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Planting again after two years of spring flooding

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Todd Heigle farms corn and soybean in Issaquena County, Miss.
After having dealt with spring flooding in the Mississippi Yazoo Backwater Area for two years, 2021 looks promising for a better planting and growing season.

Todd Heigle, of Issaquena County, Miss., is happy to be planting after two years of battling flooding in the Yazoo Backwater Area.

"If it was not for God, we could not have gotten through these last couple of years," Heigle said. "After the awful flooding in 2019, the year 2020 started much the same way. Luckily, we were able to get most of the land planted late, unlike in 2019 when we could not plant hardly anything."

Heigle and his wife Kelley live about two miles from the Mississippi River where they farm corn and soybean on the family land.

"It was a good year last year," he said. "My youngest daughter got married, and we got to farm. It was not a bumper crop, but at least, we got to farm and make ends meet."

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"This year we already have most of our corn planted as of today, April 7," Todd Heigle said.

Planting in 2020

The 2020 planting season started similarly to 2019, and many farmers faced the question, "Are we going to be able to plant this year?"

"The guy I hired last year to work on the farm was from South Africa," Heigle said. "At the time when I picked him up in Jackson at the end of February, the fields were all flooded just like the spring of 2019. I told him we may be twiddling our thumbs all year, but I hoped we would get to plant."

Luckily, the waters started receding, and they were able to plant all but one field.

"For a little while, we were all on pins and needles thinking the year was going to be a repeat of the flooding in 2019, but we were able to start planting corn on April 18 last year," he said. "It felt good to be farming again since the year before I felt like I was jobless.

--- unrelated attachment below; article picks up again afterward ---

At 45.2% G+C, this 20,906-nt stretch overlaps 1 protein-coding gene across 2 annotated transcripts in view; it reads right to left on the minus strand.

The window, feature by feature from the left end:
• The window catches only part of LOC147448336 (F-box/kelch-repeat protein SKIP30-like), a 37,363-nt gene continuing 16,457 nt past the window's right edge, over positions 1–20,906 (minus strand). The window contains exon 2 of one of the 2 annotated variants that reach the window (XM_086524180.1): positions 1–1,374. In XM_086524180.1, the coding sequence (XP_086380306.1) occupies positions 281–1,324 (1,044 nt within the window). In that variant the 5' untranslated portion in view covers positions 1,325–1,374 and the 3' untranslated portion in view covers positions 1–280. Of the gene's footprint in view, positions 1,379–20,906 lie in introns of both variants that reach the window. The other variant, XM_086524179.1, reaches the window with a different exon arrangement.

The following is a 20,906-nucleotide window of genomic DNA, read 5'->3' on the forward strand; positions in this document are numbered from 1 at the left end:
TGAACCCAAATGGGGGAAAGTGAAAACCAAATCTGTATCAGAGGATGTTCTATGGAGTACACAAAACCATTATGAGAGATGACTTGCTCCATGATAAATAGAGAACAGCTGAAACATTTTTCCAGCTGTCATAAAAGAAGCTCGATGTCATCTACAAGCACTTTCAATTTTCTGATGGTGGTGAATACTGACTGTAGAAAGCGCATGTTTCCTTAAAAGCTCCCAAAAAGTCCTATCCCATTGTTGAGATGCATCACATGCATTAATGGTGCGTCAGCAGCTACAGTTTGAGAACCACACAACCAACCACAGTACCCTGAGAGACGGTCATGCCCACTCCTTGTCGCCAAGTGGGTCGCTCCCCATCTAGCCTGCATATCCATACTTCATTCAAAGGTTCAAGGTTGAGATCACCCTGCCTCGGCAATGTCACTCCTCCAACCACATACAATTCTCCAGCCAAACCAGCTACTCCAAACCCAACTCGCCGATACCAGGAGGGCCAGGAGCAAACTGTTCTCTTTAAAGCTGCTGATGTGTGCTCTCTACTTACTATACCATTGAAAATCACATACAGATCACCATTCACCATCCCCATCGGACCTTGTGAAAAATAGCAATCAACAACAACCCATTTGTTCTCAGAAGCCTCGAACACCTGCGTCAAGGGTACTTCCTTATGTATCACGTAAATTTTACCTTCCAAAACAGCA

"Unfortunately, there were still a lot of farmers in Valley Park who were not able to plant last year, and I hope this year they can plant a crop. It has been two years in a row where a lot of people were not able to have a crop. It has been a tough couple of years for farmers in the area."

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Todd Heigle plans on planting half his acres in corn and the other half in soybeans, which is his usual rotation.

2021, off to a better start

The waters are rising again this year, but he and several other farmers in the area have been able to plant earlier, according to Heigle.

"This year we already have most of our corn planted as of today, April 7," Heigle said. "We started planting on March 13, so we are a little ahead. Also, it looks like it will be a better year for soybeans.

"If I remember correctly, there is a little over 300,000 acres flooded right now in the Yazoo Backwater Area, around 90,000 is cropland. We have some land starting to go under that I have not planted on in three years. Hopefully, I will get to plant on that field this year if it dries up."

Heigle plans on planting half his acres in corn and the other half in soybeans.

"I have about 300 more acres of corn to plant," he said. "We will get it planted, but it will be a little late. These last couple of weeks, the last part of March beginning of April, have been wet, and a cold spell hurt the corn a little bit and turned some of the corn leaves a little yellow.

"The ice storm in February made us a bit nervous going into the planting season, but March had nice weather, and we were able to get started with planting."

Heigle has one pump to help pump off some water in fields, but so far, this year they have not had to use it.

"My son-in-law, Jeremy, is now working with me on the farm, and we had to block off a few places to help keep the water back," Heigle said. "What bothers us the most for those who farm along the Mississippi River Levee is the seep water. Even in years where we do not have backwater problems, we usually always deal with seep water.

"When the river comes up, the seep water does too in a few fields, so we try to plant around it and avoid those areas."

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"The soil is sandy in the field we planted the cereal rye in," Todd Heigle said, "so hopefully, the cover crop will help hold some of the sand and keep it from blowing around until the corn grows some more."

Trying cover crops

Heigle planted around 180 acres of cereal rye at the end of 2020.

"It was my first time trying out cereal rye," he said. "We have planted wheat in the past, but we have not planted wheat in the last few years with the wet winters.

"The cereal rye was up about three inches tall when we sprayed it, and then we planted the corn into it. The soil is sandy in the field we planted the cereal rye in, so hopefully, the cover crop will help hold some of the sand and keep it from blowing around until the corn grows some more."

For Heigle's land, the cereal rye seems to grow better than wheat, and he plans to plant it again in the coming fall.

"We spread it with a spreader in the fall and incorporated it in when we rowed it up," Heigle said, "and so far, I have already noticed a difference."

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